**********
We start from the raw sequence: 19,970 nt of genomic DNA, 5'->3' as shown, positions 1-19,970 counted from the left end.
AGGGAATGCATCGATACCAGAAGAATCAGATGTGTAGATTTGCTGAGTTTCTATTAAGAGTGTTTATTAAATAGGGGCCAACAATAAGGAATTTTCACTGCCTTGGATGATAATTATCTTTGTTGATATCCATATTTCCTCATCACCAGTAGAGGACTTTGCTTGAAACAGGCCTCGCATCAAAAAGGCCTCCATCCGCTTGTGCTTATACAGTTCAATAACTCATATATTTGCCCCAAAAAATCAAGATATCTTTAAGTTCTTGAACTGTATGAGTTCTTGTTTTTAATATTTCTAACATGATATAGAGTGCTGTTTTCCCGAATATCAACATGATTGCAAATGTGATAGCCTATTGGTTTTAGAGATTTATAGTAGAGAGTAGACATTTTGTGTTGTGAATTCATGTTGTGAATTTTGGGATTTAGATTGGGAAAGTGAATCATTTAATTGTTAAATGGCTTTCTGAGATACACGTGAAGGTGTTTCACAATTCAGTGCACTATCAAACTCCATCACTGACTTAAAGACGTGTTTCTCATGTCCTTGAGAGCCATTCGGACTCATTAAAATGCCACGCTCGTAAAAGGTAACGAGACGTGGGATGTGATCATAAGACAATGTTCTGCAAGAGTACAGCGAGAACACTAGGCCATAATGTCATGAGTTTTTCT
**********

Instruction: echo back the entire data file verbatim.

We start from the raw sequence: 19,970 nt of genomic DNA, 5'->3' as shown, positions 1-19,970 counted from the left end.
AGGGAATGCATCGATACCAGAAGAATCAGATGTGTAGATTTGCTGAGTTTCTATTAAGAGTGTTTATTAAATAGGGGCCAACAATAAGGAATTTTCACTGCCTTGGATGATAATTATCTTTGTTGATATCCATATTTCCTCATCACCAGTAGAGGACTTTGCTTGAAACAGGCCTCGCATCAAAAAGGCCTCCATCCGCTTGTGCTTATACAGTTCAATAACTCATATATTTGCCCCAAAAAATCAAGATATCTTTAAGTTCTTGAACTGTATGAGTTCTTGTTTTTAATATTTCTAACATGATATAGAGTGCTGTTTTCCCGAATATCAACATGATTGCAAATGTGATAGCCTATTGGTTTTAGAGATTTATAGTAGAGAGTAGACATTTTGTGTTGTGAATTCATGTTGTGAATTTTGGGATTTAGATTGGGAAAGTGAATCATTTAATTGTTAAATGGCTTTCTGAGATACACGTGAAGGTGTTTCACAATTCAGTGCACTATCAAACTCCATCACTGACTTAAAGACGTGTTTCTCATGTCCTTGAGAGCCATTCGGACTCATTAAAATGCCACGCTCGTAAAAGGTAACGAGACGTGGGATGTGATCATAAGACAATGTTCTGCAAGAGTACAGCGAGAACACTAGGCCATAATGTCATGAGTTTTTCT